U.S. and British officials yesterday expressed satisfaction with the terms of a new air transporration agreement hammered out in London just minutes before the old one expired.
In general, the new accord limits London-U.S. routes to one U.S. carrier and one British carrier each, except for New York and Los Angeles, which can have two each; adds to the number of U.S. cities connected to London by nonstop flights; and limits the authority of U.S. airlines to pick up new passengers in London and Hong Kong on flights originating in the U.S. and carry them on to other cities in Europe and Asia.
The agreement also contains a mechanism which is designed to discourage carriers from adding new flights which might flood a route with an excessive number of seats - a prime British allegation - but at the same time allow carriers to increase the number of flights when a growing market appeared to justify it.
President Carter yesterday said he was pleased with the agreement, which would insure that air service between the two nations "will continue to function in an atmosphere of healthy competition - an atmosphere which will benefit consumers and airlines alike."
At a news conference yesterday, Transportation Secretary Brock Adams said the U.S. had sought to meet the "legitimate concerns" of the British while maintaining its position of freedom of choice for the American traveling public.
"When the negotiations started nearly 10 months ago, the British government was insisting that British airlines carry 50 per cent of the trans-atlantic passengers and they the U.S. would have no rights to fly beyond London to other European cities," he said. "We rejected these proposals because we could not submit to having our passengers assigned from one air service to another in the U.S. or as they traveled from country to country."
Although they won no guarantee that their carriers would get half the traffic between the two nations, British officials appeared happy with the pact, British Trade Secretary Edmund Dell said in London the agreement was "sensible and suits both sides.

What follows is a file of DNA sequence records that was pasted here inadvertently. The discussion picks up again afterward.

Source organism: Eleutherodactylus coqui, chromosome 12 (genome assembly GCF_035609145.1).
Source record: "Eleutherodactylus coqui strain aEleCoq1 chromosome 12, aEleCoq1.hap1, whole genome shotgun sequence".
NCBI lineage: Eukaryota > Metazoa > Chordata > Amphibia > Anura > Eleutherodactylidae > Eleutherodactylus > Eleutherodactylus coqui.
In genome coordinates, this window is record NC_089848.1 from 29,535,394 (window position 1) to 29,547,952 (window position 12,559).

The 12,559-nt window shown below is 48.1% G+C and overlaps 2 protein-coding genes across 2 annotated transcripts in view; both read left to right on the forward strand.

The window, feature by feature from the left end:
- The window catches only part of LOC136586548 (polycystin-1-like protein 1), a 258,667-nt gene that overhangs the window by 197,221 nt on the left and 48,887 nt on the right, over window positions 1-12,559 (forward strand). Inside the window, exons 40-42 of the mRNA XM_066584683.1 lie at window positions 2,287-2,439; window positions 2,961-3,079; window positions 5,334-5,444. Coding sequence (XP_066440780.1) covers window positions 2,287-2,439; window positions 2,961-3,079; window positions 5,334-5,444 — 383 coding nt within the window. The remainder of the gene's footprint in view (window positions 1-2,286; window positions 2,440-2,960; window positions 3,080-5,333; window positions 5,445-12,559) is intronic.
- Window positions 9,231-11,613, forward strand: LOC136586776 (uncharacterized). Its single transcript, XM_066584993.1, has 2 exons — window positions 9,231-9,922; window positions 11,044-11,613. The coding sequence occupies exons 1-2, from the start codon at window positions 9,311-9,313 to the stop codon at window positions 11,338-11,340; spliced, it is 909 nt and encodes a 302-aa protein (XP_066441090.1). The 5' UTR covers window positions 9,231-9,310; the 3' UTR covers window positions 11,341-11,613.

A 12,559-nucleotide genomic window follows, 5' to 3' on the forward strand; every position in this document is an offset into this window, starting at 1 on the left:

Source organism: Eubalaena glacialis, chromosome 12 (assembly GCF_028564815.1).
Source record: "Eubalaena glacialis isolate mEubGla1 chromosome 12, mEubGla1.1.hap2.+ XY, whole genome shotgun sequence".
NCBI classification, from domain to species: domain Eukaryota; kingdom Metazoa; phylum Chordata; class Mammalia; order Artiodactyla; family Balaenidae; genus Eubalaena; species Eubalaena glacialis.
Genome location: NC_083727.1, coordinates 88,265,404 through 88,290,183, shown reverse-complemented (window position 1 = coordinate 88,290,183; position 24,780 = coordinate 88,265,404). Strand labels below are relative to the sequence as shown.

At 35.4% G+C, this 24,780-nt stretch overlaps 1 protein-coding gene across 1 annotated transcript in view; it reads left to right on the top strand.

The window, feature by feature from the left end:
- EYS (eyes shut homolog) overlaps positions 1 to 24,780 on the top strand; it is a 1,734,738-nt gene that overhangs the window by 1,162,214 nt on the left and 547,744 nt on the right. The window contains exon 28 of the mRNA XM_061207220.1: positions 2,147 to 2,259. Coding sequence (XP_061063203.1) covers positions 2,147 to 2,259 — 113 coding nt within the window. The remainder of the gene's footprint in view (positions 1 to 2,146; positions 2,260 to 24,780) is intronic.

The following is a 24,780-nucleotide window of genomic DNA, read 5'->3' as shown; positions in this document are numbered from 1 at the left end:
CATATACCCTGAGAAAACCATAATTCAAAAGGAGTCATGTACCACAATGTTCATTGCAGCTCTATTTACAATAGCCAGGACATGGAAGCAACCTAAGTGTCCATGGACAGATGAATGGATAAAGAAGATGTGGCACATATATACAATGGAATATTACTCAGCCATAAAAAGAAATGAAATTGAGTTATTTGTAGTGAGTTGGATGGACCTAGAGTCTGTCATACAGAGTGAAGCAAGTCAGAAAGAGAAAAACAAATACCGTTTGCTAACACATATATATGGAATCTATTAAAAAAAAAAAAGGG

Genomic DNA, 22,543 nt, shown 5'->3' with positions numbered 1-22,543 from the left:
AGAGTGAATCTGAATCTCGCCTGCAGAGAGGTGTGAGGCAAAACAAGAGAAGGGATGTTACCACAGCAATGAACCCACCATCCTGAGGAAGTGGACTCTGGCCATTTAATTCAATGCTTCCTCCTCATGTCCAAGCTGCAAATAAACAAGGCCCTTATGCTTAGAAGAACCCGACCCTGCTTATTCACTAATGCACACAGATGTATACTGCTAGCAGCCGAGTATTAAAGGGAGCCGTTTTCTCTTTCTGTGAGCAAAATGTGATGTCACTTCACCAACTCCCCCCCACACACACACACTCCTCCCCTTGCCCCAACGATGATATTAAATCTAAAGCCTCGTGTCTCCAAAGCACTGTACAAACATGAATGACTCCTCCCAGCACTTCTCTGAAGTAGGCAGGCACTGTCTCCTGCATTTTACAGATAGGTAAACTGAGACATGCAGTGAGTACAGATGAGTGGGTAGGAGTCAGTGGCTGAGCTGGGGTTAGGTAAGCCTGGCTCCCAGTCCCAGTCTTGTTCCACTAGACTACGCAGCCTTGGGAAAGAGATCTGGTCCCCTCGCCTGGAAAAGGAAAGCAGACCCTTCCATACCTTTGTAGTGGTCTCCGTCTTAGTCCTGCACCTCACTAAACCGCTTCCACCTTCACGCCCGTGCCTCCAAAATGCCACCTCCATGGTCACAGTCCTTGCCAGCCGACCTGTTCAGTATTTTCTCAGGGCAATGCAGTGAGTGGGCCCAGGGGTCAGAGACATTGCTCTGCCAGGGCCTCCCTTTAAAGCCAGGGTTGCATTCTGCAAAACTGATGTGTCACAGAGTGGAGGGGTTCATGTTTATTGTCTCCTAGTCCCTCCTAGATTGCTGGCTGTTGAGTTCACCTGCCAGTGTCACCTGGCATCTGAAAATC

"This agreement gives United Kingdom airlines a better opportunity to fight for a greater share of a growing market," he said. He suggested that the mechanism outlined to eliminate excessive capacity could help lower fares.
William T. Seawell, chairman of the board of Pan American World Airways, which will be significantly affected by the new pact, didn't appear happy with it but indicated the carrier could "live with" it. While it transfers "net economic benefit from the U.S. flag system to the British flag," Seawell nevertheless called it a "workable situation." Under the agreement, Pan Am loses its exclusive route from Seattle to London and the right to pick up new passengers in London and carry them on to some cities in Scandinavia and Eastern Europe (some cities not now served).
Pan Am must also, like Trans World Airlines, give up either its San Francisco-London or its Boston-London route, Both carrier currently operate both routes, but after October, only one U.S. carrier will be permitted on each. The procedures for deciding who gives up which route, and who gets additional routes which are to be awarded, are to worked out later by the Civil Aeronautics Board with the President's approval.
Each side and each carrier appears to lose and gain something in the new pact. Some specific provisions:
Airlines of both countries get air rights from four U.S. cities to London. In the first three years of the agreement, U.S. airlines will be authorized to serve Atlanta and Dallas/Ft. Worth nonstop to London while a British carrier will get a Houston-London route. After the first three years, airlines of both nations will be authorized to operate these routes, and another U.S. city may be selected by the U.S. for new nonstop authority to London.
A British carrier gets a Seattle-London route, the U.S. gets new operating rights to Singapore, a U.S. carrier can operate from Anchorage to London (now operated by British Airways), and British Airways is permitted to operate nonstop from San Francisco to London (it now has to stop in New York).
Under the "capacity" mechanism, carriers seeking to increase their number of flights on a route over the previous season will notify its government. The proposal would then be submitted by the carrier's government to the other. If there was no objection, it would go into effect. If there was an objection, the two governments would consult. If they could not agree, an automatic mechanism would come into play: the carrier could increase the number of flights on the route by 20 in the peak summer season or by 15 in the off-season, or by the equivalent of the percentage of growth in the market the preceding season, which ever is higher.
"This was not a win-or-lose proposition: we both won," U.S. chief negotiator Alan S. Boyd said yesterday. "The airlines won and the public won."
The new agreement, which replaced a pact signed in Bermuda in 1946, is to be formally signed in Bermuda sometime in July.